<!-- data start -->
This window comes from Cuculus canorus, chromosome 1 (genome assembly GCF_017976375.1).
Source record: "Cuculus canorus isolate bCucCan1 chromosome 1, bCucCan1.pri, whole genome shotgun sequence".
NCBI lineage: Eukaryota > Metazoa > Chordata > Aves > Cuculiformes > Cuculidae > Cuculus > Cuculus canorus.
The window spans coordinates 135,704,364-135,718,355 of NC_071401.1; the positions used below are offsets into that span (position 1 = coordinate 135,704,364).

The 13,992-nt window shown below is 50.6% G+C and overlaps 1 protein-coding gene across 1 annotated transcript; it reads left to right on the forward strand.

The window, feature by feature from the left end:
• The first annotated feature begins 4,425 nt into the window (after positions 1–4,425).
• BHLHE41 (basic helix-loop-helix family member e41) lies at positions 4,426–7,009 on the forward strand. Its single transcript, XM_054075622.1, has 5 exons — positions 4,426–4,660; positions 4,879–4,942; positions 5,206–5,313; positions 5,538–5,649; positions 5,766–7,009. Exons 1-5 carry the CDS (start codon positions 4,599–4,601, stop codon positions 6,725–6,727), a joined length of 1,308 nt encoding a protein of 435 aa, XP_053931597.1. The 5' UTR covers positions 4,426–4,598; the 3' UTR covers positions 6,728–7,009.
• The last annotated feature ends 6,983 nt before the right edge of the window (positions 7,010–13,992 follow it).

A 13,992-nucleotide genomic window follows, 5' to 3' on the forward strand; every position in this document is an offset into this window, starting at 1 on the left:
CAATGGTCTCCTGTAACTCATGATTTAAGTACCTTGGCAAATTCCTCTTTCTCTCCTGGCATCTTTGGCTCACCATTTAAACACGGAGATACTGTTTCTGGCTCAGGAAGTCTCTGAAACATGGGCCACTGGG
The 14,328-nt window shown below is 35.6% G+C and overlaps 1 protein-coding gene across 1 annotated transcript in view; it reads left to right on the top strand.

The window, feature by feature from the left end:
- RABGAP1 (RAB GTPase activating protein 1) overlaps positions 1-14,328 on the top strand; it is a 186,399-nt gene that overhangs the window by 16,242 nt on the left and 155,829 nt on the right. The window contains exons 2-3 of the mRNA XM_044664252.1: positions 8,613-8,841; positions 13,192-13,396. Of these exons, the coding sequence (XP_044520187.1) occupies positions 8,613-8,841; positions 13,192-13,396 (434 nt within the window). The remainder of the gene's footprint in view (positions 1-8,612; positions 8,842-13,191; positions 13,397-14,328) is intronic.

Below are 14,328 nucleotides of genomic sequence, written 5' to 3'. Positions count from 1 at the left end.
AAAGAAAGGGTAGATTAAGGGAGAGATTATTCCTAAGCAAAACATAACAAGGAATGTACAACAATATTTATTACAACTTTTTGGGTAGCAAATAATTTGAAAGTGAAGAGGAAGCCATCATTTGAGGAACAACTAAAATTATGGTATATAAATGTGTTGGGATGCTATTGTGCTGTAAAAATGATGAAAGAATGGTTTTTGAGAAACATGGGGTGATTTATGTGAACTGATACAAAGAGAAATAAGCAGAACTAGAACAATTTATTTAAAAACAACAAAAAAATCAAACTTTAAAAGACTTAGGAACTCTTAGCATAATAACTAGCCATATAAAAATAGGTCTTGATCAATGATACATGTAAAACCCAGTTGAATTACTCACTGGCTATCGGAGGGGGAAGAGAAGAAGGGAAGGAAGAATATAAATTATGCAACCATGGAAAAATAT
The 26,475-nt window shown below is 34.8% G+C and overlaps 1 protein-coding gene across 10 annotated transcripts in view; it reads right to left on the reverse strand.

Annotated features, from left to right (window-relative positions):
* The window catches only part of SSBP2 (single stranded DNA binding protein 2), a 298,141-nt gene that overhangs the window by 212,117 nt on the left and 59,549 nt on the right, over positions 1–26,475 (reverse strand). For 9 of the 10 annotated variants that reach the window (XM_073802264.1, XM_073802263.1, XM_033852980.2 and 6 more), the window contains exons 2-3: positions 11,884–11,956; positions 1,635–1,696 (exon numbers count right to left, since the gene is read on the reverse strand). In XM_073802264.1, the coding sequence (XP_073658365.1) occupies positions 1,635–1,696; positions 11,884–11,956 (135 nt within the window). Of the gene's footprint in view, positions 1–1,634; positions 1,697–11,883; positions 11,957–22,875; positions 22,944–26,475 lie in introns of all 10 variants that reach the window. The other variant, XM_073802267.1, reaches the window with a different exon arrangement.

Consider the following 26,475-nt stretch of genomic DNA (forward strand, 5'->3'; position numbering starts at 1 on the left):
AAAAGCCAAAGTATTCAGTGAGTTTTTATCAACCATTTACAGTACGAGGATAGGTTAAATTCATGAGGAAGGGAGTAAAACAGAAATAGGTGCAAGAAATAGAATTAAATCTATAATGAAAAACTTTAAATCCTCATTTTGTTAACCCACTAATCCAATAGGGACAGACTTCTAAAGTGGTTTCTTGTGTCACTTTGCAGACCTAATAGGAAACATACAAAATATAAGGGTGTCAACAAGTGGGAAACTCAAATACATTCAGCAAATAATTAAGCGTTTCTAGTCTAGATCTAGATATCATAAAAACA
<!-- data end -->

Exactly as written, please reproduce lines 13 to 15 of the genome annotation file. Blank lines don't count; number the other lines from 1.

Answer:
The window, feature by feature from the left end:
- RABGAP1 (RAB GTPase activating protein 1) overlaps positions 1-14,328 on the top strand; it is a 186,399-nt gene that overhangs the window by 16,242 nt on the left and 155,829 nt on the right. The window contains exons 2-3 of the mRNA XM_044664252.1: positions 8,613-8,841; positions 13,192-13,396. Of these exons, the coding sequence (XP_044520187.1) occupies positions 8,613-8,841; positions 13,192-13,396 (434 nt within the window). The remainder of the gene's footprint in view (positions 1-8,612; positions 8,842-13,191; positions 13,397-14,328) is intronic.

Below are 14,328 nucleotides of genomic sequence, written 5' to 3'. Positions count from 1 at the left end.